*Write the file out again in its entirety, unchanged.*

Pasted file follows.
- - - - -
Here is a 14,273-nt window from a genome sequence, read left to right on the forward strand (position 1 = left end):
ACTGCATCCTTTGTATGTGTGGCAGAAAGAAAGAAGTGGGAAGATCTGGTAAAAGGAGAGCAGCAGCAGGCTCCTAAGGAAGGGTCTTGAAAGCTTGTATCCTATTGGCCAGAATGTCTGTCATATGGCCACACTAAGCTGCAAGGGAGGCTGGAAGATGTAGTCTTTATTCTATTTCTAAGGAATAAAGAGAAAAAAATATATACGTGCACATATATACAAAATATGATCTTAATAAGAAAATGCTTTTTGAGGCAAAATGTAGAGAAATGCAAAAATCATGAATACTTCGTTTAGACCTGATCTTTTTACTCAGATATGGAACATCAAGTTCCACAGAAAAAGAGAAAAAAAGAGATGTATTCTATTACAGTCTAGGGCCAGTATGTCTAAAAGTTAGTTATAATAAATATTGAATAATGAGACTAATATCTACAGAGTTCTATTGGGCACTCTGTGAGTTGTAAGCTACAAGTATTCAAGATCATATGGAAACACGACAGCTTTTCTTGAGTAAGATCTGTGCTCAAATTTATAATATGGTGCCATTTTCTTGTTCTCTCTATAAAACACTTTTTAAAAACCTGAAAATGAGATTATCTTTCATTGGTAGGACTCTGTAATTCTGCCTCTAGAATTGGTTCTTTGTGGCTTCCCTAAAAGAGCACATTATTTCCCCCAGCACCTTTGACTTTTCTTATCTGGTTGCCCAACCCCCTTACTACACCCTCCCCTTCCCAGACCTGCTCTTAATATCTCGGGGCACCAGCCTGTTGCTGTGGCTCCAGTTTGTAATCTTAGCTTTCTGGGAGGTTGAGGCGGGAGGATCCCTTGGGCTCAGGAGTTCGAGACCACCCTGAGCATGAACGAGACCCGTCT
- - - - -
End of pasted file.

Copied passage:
Here is a 14,273-nt window from a genome sequence, read left to right on the forward strand (position 1 = left end):
ACTGCATCCTTTGTATGTGTGGCAGAAAGAAAGAAGTGGGAAGATCTGGTAAAAGGAGAGCAGCAGCAGGCTCCTAAGGAAGGGTCTTGAAAGCTTGTATCCTATTGGCCAGAATGTCTGTCATATGGCCACACTAAGCTGCAAGGGAGGCTGGAAGATGTAGTCTTTATTCTATTTCTAAGGAATAAAGAGAAAAAAATATATACGTGCACATATATACAAAATATGATCTTAATAAGAAAATGCTTTTTGAGGCAAAATGTAGAGAAATGCAAAAATCATGAATACTTCGTTTAGACCTGATCTTTTTACTCAGATATGGAACATCAAGTTCCACAGAAAAAGAGAAAAAAAGAGATGTATTCTATTACAGTCTAGGGCCAGTATGTCTAAAAGTTAGTTATAATAAATATTGAATAATGAGACTAATATCTACAGAGTTCTATTGGGCACTCTGTGAGTTGTAAGCTACAAGTATTCAAGATCATATGGAAACACGACAGCTTTTCTTGAGTAAGATCTGTGCTCAAATTTATAATATGGTGCCATTTTCTTGTTCTCTCTATAAAACACTTTTTAAAAACCTGAAAATGAGATTATCTTTCATTGGTAGGACTCTGTAATTCTGCCTCTAGAATTGGTTCTTTGTGGCTTCCCTAAAAGAGCACATTATTTCCCCCAGCACCTTTGACTTTTCTTATCTGGTTGCCCAACCCCCTTACTACACCCTCCCCTTCCCAGACCTGCTCTTAATATCTCGGGGCACCAGCCTGTTGCTGTGGCTCCAGTTTGTAATCTTAGCTTTCTGGGAGGTTGAGGCGGGAGGATCCCTTGGGCTCAGGAGTTCGAGACCACCCTGAGCATGAACGAGACCCGTCT